Many people choose to prepare a revocable living trust as the basis of their estate plan rather than joint ownership or a will because when it is properly prepared it avoids the public, costly and time-consuming court process called probate.
Probate is the court process that happens after someone dies, to enact the wishes of their will (or the state law, if a will is not provided). This process can take years, depending on the complexity, and is public record. A trust, on the other hand, avoids this process, but only if the trust is actually funded with the appropriate assets. When people fail to properly fund their trust, their assets end up going through the court process anyway, dragging their family along with it.
Trust Funding 101
To fund a trust, you must transfer accounts and property out of your name and into the name of your trust. For some accounts and in some cases, you will want to name the trust as your beneficiary. If you have any accounts or property that require an individual beneficiary designation, an experienced estate planning attorney can walk you through the best way to transfer these outside of the probate process.
Funding is accomplished in several different ways:
- Changing the title of the asset from your individual name (or joint names if you’re married) to the name of your trust – for example, from John Smith to John Smith, Trustee of the John Smith Living Trust dated June 1, 2020.
- Assigning your interest in an asset without a title (such as artwork, jewelry, collectibles, or antiques) to your trust.
- Changing the primary or contingent beneficiary of the asset (i.e., account or property) to your trust.
What Happens to Assets Left Out of Your Trust?
For many people, avoiding a conservatorship or guardianship during their lifetime and probate at their death are the main reasons they set up a revocable living trust. Unfortunately, you may believe that once you sign your trust agreement, you’re done. But if you fail to take the next step to change titles and beneficiary designations before becoming mentally incompetent or dying, your accounts and property—and your loved ones—will end up in probate court.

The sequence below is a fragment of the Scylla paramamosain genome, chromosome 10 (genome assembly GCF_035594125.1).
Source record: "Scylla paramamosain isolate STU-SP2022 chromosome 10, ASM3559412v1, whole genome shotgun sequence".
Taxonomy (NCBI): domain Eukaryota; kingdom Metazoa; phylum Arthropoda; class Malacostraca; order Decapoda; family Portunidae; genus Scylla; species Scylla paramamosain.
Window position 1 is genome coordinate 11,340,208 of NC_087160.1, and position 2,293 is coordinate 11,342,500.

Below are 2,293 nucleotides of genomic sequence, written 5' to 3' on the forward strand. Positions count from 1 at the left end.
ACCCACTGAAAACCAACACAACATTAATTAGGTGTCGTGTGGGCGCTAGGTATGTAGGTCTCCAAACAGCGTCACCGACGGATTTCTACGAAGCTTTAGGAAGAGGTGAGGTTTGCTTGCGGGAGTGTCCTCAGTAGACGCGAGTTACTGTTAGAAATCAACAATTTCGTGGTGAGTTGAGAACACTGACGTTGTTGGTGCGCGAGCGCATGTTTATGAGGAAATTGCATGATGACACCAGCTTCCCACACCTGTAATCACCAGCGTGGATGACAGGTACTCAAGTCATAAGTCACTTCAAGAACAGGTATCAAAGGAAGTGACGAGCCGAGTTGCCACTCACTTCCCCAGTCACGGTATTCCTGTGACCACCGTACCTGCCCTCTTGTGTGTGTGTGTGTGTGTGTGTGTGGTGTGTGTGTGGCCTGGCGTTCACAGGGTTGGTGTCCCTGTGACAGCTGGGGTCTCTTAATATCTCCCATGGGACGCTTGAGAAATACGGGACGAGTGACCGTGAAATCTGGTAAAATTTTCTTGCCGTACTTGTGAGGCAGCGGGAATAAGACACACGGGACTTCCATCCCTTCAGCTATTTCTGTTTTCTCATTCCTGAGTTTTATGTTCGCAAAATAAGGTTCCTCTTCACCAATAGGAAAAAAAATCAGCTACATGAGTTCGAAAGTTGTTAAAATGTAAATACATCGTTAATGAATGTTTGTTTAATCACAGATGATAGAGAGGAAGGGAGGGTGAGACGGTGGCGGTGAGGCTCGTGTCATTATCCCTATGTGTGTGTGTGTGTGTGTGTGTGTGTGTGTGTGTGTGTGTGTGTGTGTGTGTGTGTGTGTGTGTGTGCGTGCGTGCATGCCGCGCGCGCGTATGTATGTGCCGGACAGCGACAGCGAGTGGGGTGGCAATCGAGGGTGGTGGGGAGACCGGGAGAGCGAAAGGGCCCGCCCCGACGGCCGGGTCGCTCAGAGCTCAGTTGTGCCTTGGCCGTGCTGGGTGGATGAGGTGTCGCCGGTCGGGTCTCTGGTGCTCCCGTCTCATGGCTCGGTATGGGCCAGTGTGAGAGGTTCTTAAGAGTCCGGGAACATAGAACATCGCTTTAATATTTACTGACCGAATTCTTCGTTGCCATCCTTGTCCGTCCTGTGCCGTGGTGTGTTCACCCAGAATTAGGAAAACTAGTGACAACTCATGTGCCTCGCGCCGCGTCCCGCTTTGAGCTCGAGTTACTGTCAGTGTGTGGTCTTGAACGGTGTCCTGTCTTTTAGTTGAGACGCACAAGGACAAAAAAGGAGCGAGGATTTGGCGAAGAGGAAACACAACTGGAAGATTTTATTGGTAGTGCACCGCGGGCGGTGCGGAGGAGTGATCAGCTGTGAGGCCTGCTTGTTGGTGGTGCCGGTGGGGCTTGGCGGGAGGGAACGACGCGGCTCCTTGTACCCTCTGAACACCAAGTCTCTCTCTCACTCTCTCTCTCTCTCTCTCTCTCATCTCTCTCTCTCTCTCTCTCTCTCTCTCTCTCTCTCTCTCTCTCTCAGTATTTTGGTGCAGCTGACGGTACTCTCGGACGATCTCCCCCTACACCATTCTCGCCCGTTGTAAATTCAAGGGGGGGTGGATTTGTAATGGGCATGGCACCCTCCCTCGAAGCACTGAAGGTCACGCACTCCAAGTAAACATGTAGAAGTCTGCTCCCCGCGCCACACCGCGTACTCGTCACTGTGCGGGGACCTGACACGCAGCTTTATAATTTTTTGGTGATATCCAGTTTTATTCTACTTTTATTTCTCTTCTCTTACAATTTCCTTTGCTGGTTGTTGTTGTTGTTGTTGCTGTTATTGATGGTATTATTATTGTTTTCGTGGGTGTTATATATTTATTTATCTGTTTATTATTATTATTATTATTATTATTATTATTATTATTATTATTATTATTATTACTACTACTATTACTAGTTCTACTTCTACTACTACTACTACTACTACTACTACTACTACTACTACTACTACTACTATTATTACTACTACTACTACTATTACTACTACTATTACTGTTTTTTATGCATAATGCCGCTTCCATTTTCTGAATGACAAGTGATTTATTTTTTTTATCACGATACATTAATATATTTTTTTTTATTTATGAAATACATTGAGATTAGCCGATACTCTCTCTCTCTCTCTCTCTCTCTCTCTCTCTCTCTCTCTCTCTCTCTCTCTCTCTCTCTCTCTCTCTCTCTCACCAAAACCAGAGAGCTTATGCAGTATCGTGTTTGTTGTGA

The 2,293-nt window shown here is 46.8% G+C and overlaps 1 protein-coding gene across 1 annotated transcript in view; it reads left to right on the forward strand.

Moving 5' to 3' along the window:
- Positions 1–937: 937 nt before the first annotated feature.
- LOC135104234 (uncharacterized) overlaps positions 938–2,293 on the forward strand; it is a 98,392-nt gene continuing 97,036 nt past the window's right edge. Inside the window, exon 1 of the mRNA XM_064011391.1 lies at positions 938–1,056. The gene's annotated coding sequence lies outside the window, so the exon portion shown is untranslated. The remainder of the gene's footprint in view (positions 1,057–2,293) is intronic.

Assets That Should and Should Not Fund Your Trust
These are assets you should discuss with your attorney and consider placing into your trust:
- Real estate – homes, rental properties, vacant land, and timeshares
- Bank and credit union accounts – checking, savings, CDs
- Safe deposit boxes
- Investment accounts – brokerage, agency, custody
- Notes payable to you
- Business interests
- Intellectual property
- Oil and gas interests
- Personal effects – artwork, jewelry, collectibles, antiques
On the other hand, you should probably not fund the following assets into your trust:
- IRAs and other tax-deferred retirement accounts – only the beneficiary should be changed
- Incentive stock options and Section 1244 stock
- Interests in professional corporations
- Foreign assets – in some countries, funding an asset into a U.S.-based trust causes adverse tax consequences, while in other countries, trusts aren’t recognized or are ignored due to forced heirship laws
- UTMA and UGMA accounts – your minor grandchild is the owner, you are merely the custodian; instead, name a successor custodian
It is important to work closely with a qualified estate attorney to determine what should go into your trust and what should stay outside of it. You may also want to contact your attorney before purchasing a new asset to determine the best way to title the account or deed and beneficiary.
Benefits of Funding Your Trust
The funding of your trust is what makes the whole plan and device function. Here are just a few of those benefits:
- Your trustee, instead of a conservatorship or guardianship judge, will take control of your trust assets on your behalf (if you become mentally incompetent) ensuring that you are cared for in the manner you expect.
- Your trustee, instead of a probate court, will take control of your trust assets after your death, managing and distributing the accounts and property to your chosen beneficiaries without court involvement.
- Your trust will be easier to update as your wishes and circumstances change instead of doing things piecemeal through joint ownership, payable-on-death or transfer-on-death accounts, or individual beneficiary designations.
- Your final wishes will remain a private family matter instead of being publicized in the local probate court records.
The Bottom Line on Trust Funding
Many people like the cost and time savings, as well as the added control over their money and property a living trust offers. Yet in the end, an unfunded trust isn’t worth the paper it’s written on. If you’re ready to create and fund a trust, or if you have a trust you know isn’t properly funded, contact Davis Law Group. Our team of experienced estate planning attorneys can review your plan with you to ensure your wishes are carried out in the best way possible.